“Bear fruit in keeping with repentance. And do not presume to say to yourselves, ‘We have Abraham as our father,’ for I tell you, God is able from these stones to raise up children for Abraham. Even now the axe is laid to the root of the trees. Every tree therefore that does not bear good fruit is cut down and thrown into the fire.”

But to all who choose to humble themselves and cling to Christ as their first love, remember the response to those who would repent in Ephesus:

“He who has an ear, let him hear what the Spirit says to the churches, To the one who conquers I will grant to eat the tree of life, which is in the paradise of God.”

(Revelation 2:7)

God doesn’t allow our sin to be exposed to harm us. He reveals it to us in his love to drive us to the cross. At the cross we can receive his forgiveness, and then we can also extend it to those bearing the shame of their sin in the surrounding church and world.

In the midst of all the finger-pointing, let’s remember how Jesus responded to such a scandal in his day.

“The scribes and the Pharisees brought a woman who had been caught in adultery, and placing her in the midst they said to him, ‘Teacher, this woman has been caught in the act of adultery. Now in the Law, Moses commanded us to stone such women. So what do you say?’ This they said to test him, that they might have some charge to bring against him. Jesus bent down and wrote with his finger on the ground. And as they continued to ask him, he stood up and said to them,’Let him who is without sin among you be the first to throw a stone at her.’ And once more he bent down and wrote on the ground. But when they heard it, they went away one by one, beginning with the older ones, and Jesus was left alone with the woman standing before him. Jesus stood up and said to her, ‘Woman, where are they? Has no one condemned you?’ She said, ‘No one, Lord.’ And Jesus said, ‘Neither do I condemn you; go, and from now on sin no more.’”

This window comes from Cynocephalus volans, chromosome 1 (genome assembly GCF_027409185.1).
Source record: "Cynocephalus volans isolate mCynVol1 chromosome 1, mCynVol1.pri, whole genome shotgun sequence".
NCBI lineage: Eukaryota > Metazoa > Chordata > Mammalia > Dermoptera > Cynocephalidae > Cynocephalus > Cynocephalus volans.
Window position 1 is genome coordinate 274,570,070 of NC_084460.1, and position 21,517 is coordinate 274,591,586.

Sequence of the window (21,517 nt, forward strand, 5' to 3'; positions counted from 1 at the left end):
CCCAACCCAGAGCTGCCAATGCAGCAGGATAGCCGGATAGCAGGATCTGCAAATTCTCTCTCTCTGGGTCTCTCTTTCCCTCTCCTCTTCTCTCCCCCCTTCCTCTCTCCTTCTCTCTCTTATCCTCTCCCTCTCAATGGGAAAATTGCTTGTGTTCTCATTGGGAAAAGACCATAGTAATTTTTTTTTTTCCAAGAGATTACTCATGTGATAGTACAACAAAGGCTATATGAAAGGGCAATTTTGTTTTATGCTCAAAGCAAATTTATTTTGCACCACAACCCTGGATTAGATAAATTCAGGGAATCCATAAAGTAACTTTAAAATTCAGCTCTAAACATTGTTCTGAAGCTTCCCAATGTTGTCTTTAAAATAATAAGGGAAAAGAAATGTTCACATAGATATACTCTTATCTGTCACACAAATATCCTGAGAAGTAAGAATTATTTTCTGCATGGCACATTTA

(John 8:3-11)

Brothers and sisters alike, in the midst of the widespread exposure of sin, let’s not forget our own. Let’s be gracious and quick to forgive. Let’s search our own hearts in humility and take what lingers there to the cross.

Please brothers and sisters, let’s unite to be the bride that he intends us to be. Where we fail, let’s strengthen and encourage one another in love.

There is only one who can calm the storm. When our eyes are on him, we can walk on the water. The storms cannot destroy the house that is built on the rock.


*For clarity’s sake I want to make sure no one walks away with the impression that forgiveness means enabling abuse in any way. This paper gives an excellent explanation of this topic:


In addition to blogging at Heart, Soul, Strength, and Mind, Stefani Carmichael is an author, counselor, daughter, wife, mom, and houseparent to teenage girls.

3 thoughts on “The Church in the Storm

  1. This is a beautiful piece of writing. Your talent is visualized in ever word and phrase you used. Truly remarkable work. I hope you could follow my blog, maybe you could be inspired as well. Thank you! 🙂